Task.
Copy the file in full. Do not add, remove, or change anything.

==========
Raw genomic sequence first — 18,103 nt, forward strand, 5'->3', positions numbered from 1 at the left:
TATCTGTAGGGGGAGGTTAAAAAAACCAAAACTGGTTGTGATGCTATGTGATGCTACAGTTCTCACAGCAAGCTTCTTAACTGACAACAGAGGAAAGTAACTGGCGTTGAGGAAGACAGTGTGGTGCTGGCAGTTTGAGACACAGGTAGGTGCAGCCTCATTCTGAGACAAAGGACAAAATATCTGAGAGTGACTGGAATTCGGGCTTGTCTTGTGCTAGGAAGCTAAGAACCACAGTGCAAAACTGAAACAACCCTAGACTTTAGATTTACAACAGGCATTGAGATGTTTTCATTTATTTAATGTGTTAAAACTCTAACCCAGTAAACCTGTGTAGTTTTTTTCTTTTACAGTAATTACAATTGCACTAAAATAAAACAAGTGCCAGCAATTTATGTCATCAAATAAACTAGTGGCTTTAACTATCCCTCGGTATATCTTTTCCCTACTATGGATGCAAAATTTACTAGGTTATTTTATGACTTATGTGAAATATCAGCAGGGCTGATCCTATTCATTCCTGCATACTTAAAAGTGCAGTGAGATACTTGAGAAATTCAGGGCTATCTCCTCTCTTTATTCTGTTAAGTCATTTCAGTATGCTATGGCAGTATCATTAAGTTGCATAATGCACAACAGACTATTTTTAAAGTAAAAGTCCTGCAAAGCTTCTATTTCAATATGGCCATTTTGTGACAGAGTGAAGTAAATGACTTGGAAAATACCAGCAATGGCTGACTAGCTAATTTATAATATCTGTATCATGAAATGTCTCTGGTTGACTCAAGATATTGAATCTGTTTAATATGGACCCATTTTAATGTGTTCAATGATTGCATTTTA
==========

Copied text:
Raw genomic sequence first — 18,103 nt, forward strand, 5'->3', positions numbered from 1 at the left:
TATCTGTAGGGGGAGGTTAAAAAAACCAAAACTGGTTGTGATGCTATGTGATGCTACAGTTCTCACAGCAAGCTTCTTAACTGACAACAGAGGAAAGTAACTGGCGTTGAGGAAGACAGTGTGGTGCTGGCAGTTTGAGACACAGGTAGGTGCAGCCTCATTCTGAGACAAAGGACAAAATATCTGAGAGTGACTGGAATTCGGGCTTGTCTTGTGCTAGGAAGCTAAGAACCACAGTGCAAAACTGAAACAACCCTAGACTTTAGATTTACAACAGGCATTGAGATGTTTTCATTTATTTAATGTGTTAAAACTCTAACCCAGTAAACCTGTGTAGTTTTTTTCTTTTACAGTAATTACAATTGCACTAAAATAAAACAAGTGCCAGCAATTTATGTCATCAAATAAACTAGTGGCTTTAACTATCCCTCGGTATATCTTTTCCCTACTATGGATGCAAAATTTACTAGGTTATTTTATGACTTATGTGAAATATCAGCAGGGCTGATCCTATTCATTCCTGCATACTTAAAAGTGCAGTGAGATACTTGAGAAATTCAGGGCTATCTCCTCTCTTTATTCTGTTAAGTCATTTCAGTATGCTATGGCAGTATCATTAAGTTGCATAATGCACAACAGACTATTTTTAAAGTAAAAGTCCTGCAAAGCTTCTATTTCAATATGGCCATTTTGTGACAGAGTGAAGTAAATGACTTGGAAAATACCAGCAATGGCTGACTAGCTAATTTATAATATCTGTATCATGAAATGTCTCTGGTTGACTCAAGATATTGAATCTGTTTAATATGGACCCATTTTAATGTGTTCAATGATTGCATTTTA